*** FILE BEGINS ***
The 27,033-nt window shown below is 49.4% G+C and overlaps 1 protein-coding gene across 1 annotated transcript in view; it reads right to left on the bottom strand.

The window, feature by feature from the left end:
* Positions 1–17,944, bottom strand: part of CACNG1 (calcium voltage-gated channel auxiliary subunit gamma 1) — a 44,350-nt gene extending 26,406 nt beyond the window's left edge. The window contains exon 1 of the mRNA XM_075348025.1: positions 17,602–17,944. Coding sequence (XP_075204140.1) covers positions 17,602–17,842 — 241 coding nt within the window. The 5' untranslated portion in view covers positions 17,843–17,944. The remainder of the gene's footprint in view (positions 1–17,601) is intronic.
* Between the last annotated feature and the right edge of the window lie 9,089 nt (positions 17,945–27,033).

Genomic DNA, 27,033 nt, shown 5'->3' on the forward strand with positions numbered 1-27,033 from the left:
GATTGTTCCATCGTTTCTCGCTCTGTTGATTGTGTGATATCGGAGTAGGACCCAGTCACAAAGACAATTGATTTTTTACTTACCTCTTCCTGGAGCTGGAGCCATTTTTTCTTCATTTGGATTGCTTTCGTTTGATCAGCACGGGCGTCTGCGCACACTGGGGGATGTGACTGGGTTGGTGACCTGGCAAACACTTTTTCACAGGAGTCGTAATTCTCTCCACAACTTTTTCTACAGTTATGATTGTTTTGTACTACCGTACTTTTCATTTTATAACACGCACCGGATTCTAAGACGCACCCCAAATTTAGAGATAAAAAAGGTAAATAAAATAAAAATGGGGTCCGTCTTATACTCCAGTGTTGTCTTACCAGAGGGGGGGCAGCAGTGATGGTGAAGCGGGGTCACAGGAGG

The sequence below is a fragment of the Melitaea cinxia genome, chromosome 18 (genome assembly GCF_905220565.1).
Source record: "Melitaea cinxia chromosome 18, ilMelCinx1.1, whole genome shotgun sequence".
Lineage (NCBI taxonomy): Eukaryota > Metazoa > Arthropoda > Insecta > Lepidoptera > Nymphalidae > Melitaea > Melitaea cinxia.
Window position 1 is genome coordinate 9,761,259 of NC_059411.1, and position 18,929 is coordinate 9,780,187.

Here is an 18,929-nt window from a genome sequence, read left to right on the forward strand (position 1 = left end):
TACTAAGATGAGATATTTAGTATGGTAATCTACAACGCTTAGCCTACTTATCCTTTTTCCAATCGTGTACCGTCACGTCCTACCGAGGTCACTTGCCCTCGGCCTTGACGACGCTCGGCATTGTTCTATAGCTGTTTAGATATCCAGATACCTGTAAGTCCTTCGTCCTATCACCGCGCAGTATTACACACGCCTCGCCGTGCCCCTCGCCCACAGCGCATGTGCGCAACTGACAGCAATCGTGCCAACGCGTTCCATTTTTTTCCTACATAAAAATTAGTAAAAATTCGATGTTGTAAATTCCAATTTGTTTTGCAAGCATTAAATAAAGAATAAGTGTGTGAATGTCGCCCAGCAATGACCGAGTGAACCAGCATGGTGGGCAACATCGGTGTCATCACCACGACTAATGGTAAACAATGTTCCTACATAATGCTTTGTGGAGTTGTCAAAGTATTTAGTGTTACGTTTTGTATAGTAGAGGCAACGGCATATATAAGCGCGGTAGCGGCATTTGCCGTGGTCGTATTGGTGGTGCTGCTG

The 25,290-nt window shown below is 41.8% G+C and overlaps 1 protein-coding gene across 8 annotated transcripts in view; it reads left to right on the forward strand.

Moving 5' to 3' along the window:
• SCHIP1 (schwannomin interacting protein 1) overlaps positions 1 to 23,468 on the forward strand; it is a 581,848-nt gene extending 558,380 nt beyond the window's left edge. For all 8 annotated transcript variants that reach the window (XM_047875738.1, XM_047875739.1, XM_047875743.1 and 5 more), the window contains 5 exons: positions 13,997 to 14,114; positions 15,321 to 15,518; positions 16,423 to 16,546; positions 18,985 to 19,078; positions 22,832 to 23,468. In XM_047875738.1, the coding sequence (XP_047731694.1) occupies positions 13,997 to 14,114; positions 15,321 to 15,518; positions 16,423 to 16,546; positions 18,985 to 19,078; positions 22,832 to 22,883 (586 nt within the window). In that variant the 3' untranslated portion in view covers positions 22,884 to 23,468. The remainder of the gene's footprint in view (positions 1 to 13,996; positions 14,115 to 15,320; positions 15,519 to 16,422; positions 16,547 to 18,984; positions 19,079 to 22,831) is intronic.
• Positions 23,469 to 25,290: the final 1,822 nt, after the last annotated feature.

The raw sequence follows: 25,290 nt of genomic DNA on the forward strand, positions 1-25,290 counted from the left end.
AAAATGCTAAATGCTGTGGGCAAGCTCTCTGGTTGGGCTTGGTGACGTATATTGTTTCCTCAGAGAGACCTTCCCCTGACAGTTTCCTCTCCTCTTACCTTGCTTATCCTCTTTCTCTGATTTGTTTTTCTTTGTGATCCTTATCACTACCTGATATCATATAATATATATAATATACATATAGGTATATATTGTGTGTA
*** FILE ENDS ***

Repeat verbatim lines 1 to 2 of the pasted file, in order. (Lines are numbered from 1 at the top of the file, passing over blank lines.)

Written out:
The 27,033-nt window shown below is 49.4% G+C and overlaps 1 protein-coding gene across 1 annotated transcript in view; it reads right to left on the bottom strand.

The window, feature by feature from the left end: